Peter, led by the spirit of Truth into the past, learns the true meaning of his history. (Photo by Maria Adebola)
THEARC Theatre culminated its 2015 Black History Month program in celebration of African Americans who spearheaded historical movements such as civil rights, women’s rights, and other notable milestones with a musical play.
Truth the Musical, a depiction of the life of Sojourner Truth, was featured through a four series performance at THEARC Theatre. The showing began from Feb. 26 through Feb. 28. The musical was written and produced by Keni Fine Productions in collaboration with THEARCS I CAN, Boys and Girls Clubs of Greater Washington.
The musical brings a different interpretation to the story of Truth, best known as an African American abolitionist and women’s rights activist in the 1800 era. Though the story succinctly relayed the hurdles and milestones of the phenomenal character, it featured a modern twist up tempo tune; break dancing moves by the performers dressed in saggy pants, baggy shirts and fitted hats.
The play was geared toward the younger generation as it tells the story of a troubled teen named Peter who, like any other young adult living in an urban environment, feels a sense of internal displacement. Peter was in search of the true meaning of his historical background, as he poses the question to the spirit of Truth who visited him, “What do you know about truth?”
Peter encountered the spirit of Truth, who engages him in a conversation about his unruly approach to finding the true meaning of his existence. Unbeknownst to Peter, the stranger who he encountered was Sojourner Truth herself. Truth goes on to question him about why he is so concerned about uncovering the truth about his history and the people that surrounds him. Peter goes on a rampage about knowing more than she thinks. With that, Truth leads Peter into a journey to the past which begin with her as a child.
Truth, who was originally named Isabelle Baumfree, introduces Peter to herself as a child sold at auction for $100 by slave owner, John Neely in 1806. As time flies, the audience encounters Truth as a woman who has birthed children and is still working as a slave. The musical plot thickens once Truth continuously croons about her need for freedom. Soon, Truth makes it her mission to escape from slavery with her infant daughter, Sophia.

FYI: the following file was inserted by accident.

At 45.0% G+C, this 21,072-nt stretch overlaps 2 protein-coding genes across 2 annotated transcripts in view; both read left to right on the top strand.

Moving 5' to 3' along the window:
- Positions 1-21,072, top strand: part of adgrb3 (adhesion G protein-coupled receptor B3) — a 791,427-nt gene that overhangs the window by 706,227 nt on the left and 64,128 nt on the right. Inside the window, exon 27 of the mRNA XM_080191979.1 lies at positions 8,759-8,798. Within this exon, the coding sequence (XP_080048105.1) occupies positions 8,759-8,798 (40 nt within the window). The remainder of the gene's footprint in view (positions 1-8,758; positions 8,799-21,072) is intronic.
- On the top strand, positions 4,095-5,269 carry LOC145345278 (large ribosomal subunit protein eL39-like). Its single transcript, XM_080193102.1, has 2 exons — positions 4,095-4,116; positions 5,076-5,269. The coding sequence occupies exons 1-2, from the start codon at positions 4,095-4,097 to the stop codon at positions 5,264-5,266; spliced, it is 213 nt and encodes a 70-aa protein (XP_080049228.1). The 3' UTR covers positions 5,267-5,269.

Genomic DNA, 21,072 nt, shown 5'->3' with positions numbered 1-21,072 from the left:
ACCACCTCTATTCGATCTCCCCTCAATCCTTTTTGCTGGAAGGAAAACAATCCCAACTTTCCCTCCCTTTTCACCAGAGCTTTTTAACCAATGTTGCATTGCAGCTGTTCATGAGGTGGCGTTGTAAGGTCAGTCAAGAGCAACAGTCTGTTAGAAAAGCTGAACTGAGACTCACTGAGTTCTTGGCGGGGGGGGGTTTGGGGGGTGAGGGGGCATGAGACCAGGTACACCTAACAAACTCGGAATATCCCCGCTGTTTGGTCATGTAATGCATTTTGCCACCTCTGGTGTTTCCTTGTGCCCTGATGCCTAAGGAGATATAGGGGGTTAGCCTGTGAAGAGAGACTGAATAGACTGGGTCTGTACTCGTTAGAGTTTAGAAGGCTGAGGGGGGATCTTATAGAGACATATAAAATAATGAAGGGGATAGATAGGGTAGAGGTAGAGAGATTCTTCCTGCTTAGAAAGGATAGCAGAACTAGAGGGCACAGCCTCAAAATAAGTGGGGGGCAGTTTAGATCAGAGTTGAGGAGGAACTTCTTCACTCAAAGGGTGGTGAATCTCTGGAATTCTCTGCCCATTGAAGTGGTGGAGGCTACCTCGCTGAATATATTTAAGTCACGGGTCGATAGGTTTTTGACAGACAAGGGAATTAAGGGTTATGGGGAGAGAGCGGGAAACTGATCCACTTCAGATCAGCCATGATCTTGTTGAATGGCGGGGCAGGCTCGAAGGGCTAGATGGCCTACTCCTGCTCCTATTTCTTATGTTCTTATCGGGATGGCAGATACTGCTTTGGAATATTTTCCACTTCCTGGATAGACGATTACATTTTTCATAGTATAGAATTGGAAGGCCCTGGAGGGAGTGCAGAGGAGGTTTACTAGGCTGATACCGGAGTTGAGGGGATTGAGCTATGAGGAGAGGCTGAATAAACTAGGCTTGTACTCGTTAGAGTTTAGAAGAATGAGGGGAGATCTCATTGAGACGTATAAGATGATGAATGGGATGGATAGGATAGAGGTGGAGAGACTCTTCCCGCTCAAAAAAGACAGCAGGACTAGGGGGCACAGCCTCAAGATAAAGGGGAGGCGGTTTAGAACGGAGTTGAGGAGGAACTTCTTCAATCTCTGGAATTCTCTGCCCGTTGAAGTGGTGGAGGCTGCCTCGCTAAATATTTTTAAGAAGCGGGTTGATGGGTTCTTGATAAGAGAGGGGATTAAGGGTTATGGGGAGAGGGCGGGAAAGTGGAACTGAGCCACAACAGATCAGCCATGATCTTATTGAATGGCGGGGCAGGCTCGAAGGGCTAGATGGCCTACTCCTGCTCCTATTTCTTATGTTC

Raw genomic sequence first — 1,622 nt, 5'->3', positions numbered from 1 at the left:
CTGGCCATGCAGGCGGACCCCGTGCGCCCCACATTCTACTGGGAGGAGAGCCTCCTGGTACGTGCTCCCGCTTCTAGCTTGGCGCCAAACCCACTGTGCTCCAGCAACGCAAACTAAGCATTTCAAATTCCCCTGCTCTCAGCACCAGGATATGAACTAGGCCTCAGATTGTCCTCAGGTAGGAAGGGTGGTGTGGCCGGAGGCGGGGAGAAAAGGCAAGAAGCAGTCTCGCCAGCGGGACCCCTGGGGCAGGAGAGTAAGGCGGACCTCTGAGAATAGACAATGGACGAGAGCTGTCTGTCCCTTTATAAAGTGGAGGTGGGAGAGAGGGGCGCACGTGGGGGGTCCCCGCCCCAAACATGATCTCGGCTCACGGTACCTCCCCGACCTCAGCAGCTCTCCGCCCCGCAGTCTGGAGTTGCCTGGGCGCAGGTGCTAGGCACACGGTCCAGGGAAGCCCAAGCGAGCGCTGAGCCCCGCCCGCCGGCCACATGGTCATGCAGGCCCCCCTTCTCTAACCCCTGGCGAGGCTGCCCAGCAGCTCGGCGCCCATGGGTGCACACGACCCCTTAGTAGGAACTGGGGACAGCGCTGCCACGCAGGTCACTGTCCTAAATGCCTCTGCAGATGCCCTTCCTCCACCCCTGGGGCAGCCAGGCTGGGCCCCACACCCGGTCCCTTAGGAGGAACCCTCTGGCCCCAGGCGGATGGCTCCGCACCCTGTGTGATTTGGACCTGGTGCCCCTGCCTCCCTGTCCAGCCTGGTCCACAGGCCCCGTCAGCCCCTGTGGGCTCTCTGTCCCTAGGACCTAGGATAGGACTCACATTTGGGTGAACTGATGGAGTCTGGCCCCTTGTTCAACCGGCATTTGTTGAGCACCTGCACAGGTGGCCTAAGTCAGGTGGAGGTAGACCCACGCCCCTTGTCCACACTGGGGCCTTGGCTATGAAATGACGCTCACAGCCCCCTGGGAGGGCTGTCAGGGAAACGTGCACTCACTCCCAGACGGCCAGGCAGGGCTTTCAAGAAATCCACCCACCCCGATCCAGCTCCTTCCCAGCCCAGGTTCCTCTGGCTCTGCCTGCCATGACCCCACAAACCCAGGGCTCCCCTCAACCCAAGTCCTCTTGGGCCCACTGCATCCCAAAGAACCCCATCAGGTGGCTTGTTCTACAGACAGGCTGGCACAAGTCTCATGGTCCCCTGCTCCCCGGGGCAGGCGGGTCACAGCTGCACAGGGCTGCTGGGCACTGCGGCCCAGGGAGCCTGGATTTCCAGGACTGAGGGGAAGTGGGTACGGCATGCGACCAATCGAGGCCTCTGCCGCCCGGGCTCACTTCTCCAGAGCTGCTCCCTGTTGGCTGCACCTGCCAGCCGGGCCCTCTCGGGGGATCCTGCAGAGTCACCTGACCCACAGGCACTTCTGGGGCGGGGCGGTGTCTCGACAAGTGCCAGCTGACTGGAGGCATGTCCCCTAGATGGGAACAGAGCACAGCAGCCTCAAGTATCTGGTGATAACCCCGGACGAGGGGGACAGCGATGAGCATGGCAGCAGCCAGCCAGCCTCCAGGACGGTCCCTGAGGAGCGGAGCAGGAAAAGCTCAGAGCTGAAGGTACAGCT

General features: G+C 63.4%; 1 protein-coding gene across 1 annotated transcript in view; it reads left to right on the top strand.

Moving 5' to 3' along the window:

Fast forward to some years later, Peter again journeys through the historical scenes where Truth won a landmark case against a slave owner, for illegally purchasing her son, whose name, ironically, was Peter.
Transfixed by the riveting narration of Truth, played by Broadway actress April Nixon, Peter was introduced the women’s right activist and abolitionist. Truth belts out tunes on why women should have the same rights as men in several scenes, using her faith and life experiences as a platform. She delivered her now famous speech known as “Ain’t I a woman,” in a powerful musical ensemble that earned a standing ovation from the audience.
When Truth’s death is announced, Peter returns to reality, speaking briefly to Truth, who reminds him she is not gone, but lives through him and the decisions he makes. Peter reveals that he finally knows the truth about his history, and how he will live with a profound appreciation of those who paved the way for him.
The musical ensemble ranging from R&B to gospel melodies served as the backdrop for pain, redemption, hope, and freedom. Peter and the audience learn that because of Truth, and other freedom fighters like her, he is able to obtain the privileges available to him.